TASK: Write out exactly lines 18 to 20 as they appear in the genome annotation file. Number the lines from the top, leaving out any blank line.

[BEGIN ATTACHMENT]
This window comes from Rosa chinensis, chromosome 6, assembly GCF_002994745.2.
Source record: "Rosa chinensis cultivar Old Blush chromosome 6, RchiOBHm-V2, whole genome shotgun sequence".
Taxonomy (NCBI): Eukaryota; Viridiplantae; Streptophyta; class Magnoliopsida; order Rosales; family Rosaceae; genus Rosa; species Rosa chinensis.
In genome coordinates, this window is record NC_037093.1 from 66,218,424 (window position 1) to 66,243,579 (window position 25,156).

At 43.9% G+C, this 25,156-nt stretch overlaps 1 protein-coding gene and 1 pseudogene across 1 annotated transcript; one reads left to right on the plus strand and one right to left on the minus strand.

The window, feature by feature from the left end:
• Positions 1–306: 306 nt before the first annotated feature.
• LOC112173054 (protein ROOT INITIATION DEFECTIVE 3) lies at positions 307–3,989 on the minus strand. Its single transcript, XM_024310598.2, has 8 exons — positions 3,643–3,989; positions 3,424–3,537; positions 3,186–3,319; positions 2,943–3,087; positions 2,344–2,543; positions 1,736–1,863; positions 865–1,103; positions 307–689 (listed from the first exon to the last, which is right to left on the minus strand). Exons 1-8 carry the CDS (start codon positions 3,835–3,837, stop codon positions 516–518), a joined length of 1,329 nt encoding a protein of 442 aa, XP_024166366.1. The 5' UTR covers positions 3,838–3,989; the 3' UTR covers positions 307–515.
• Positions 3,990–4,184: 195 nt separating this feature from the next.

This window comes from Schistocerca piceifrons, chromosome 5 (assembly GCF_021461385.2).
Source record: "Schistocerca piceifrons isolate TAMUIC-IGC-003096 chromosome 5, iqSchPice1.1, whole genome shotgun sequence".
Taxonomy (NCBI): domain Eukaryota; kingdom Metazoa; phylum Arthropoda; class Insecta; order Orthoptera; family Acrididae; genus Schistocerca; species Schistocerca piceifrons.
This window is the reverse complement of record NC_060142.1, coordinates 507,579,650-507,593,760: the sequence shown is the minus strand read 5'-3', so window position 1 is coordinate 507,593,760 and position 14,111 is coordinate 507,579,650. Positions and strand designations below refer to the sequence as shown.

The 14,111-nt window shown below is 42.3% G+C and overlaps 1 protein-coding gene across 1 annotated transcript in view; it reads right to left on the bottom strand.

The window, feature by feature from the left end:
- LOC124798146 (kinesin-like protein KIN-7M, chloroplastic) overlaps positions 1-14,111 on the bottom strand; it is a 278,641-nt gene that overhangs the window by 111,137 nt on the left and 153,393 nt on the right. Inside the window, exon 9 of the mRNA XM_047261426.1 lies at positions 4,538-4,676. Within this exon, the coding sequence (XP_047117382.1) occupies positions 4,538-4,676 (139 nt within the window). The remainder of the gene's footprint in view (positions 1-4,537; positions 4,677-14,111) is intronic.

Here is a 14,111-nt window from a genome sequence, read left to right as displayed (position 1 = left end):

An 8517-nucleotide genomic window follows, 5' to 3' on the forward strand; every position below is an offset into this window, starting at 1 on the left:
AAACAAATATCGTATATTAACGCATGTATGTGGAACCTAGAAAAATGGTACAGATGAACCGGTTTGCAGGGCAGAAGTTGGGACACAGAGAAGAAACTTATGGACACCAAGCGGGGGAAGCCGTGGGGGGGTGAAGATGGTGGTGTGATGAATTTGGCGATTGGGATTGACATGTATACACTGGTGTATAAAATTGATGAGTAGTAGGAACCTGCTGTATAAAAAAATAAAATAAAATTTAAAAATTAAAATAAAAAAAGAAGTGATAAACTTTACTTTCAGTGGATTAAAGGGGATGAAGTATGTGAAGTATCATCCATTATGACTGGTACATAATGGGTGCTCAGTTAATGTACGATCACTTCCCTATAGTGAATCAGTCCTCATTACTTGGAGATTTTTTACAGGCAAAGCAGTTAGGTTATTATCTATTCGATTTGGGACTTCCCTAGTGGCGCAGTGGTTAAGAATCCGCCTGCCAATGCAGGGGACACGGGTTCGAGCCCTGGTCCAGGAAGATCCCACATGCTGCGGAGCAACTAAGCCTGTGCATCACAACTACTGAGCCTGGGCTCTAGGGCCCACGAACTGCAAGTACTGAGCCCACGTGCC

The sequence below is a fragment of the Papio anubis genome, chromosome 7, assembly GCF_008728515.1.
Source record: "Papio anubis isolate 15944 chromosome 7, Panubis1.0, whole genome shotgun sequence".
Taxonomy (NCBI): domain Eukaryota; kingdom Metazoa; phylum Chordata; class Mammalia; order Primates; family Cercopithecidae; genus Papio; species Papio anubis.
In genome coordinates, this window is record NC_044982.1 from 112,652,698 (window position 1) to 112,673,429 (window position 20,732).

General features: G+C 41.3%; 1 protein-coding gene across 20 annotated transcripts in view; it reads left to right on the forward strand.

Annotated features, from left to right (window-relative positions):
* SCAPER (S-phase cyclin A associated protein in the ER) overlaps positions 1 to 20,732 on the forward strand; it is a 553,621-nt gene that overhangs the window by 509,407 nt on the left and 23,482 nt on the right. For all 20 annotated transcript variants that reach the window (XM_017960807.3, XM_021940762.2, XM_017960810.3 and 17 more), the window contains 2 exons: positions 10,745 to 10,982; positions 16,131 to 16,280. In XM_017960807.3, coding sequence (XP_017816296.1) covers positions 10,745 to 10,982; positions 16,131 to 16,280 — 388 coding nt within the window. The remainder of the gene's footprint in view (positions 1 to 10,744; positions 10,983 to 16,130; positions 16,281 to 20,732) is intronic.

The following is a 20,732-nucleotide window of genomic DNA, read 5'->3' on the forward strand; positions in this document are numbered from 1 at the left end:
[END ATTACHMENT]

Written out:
An 8517-nucleotide genomic window follows, 5' to 3' on the forward strand; every position below is an offset into this window, starting at 1 on the left:
AAACAAATATCGTATATTAACGCATGTATGTGGAACCTAGAAAAATGGTACAGATGAACCGGTTTGCAGGGCAGAAGTTGGGACACAGAGAAGAAACTTATGGACACCAAGCGGGGGAAGCCGTGGGGGGGTGAAGATGGTGGTGTGATGAATTTGGCGATTGGGATTGACATGTATACACTGGTGTATAAAATTGATGAGTAGTAGGAACCTGCTGTATAAAAAAATAAAATAAAATTTAAAAATTAAAATAAAAAAAGAAGTGATAAACTTTACTTTCAGTGGATTAAAGGGGATGAAGTATGTGAAGTATCATCCATTATGACTGGTACATAATGGGTGCTCAGTTAATGTACGATCACTTCCCTATAGTGAATCAGTCCTCATTACTTGGAGATTTTTTACAGGCAAAGCAGTTAGGTTATTATCTATTCGATTTGGGACTTCCCTAGTGGCGCAGTGGTTAAGAATCCGCCTGCCAATGCAGGGGACACGGGTTCGAGCCCTGGTCCAGGAAGATCCCACATGCTGCGGAGCAACTAAGCCTGTGCATCACAACTACTGAGCCTGGGCTCTAGGGCCCACGAACTGCAAGTACTGAGCCCACGTGCC

The sequence below is a fragment of the Papio anubis genome, chromosome 7, assembly GCF_008728515.1.